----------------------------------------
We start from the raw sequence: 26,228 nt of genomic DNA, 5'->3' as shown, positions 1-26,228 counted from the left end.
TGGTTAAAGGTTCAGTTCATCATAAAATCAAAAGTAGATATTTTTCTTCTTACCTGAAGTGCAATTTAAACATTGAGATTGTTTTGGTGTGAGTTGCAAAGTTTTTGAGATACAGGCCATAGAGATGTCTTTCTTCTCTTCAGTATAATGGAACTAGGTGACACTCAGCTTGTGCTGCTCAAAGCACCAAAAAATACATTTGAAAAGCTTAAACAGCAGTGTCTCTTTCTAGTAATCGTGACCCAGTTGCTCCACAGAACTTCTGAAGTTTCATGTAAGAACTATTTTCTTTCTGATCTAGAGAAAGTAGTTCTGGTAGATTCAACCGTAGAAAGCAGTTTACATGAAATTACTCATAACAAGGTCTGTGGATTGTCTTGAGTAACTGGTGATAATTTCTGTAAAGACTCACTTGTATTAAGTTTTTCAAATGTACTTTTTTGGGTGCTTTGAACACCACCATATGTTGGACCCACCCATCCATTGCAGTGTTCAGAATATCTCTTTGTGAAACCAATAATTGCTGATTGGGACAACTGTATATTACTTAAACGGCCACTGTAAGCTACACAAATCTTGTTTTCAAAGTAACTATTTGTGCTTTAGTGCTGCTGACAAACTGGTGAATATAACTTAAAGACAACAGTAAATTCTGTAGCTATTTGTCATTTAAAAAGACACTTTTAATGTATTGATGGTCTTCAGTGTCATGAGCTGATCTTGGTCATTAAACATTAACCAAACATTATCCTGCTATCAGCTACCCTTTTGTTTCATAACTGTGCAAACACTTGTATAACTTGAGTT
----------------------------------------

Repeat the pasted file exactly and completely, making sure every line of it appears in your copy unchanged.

We start from the raw sequence: 26,228 nt of genomic DNA, 5'->3' as shown, positions 1-26,228 counted from the left end.
TGGTTAAAGGTTCAGTTCATCATAAAATCAAAAGTAGATATTTTTCTTCTTACCTGAAGTGCAATTTAAACATTGAGATTGTTTTGGTGTGAGTTGCAAAGTTTTTGAGATACAGGCCATAGAGATGTCTTTCTTCTCTTCAGTATAATGGAACTAGGTGACACTCAGCTTGTGCTGCTCAAAGCACCAAAAAATACATTTGAAAAGCTTAAACAGCAGTGTCTCTTTCTAGTAATCGTGACCCAGTTGCTCCACAGAACTTCTGAAGTTTCATGTAAGAACTATTTTCTTTCTGATCTAGAGAAAGTAGTTCTGGTAGATTCAACCGTAGAAAGCAGTTTACATGAAATTACTCATAACAAGGTCTGTGGATTGTCTTGAGTAACTGGTGATAATTTCTGTAAAGACTCACTTGTATTAAGTTTTTCAAATGTACTTTTTTGGGTGCTTTGAACACCACCATATGTTGGACCCACCCATCCATTGCAGTGTTCAGAATATCTCTTTGTGAAACCAATAATTGCTGATTGGGACAACTGTATATTACTTAAACGGCCACTGTAAGCTACACAAATCTTGTTTTCAAAGTAACTATTTGTGCTTTAGTGCTGCTGACAAACTGGTGAATATAACTTAAAGACAACAGTAAATTCTGTAGCTATTTGTCATTTAAAAAGACACTTTTAATGTATTGATGGTCTTCAGTGTCATGAGCTGATCTTGGTCATTAAACATTAACCAAACATTATCCTGCTATCAGCTACCCTTTTGTTTCATAACTGTGCAAACACTTGTATAACTTGAGTT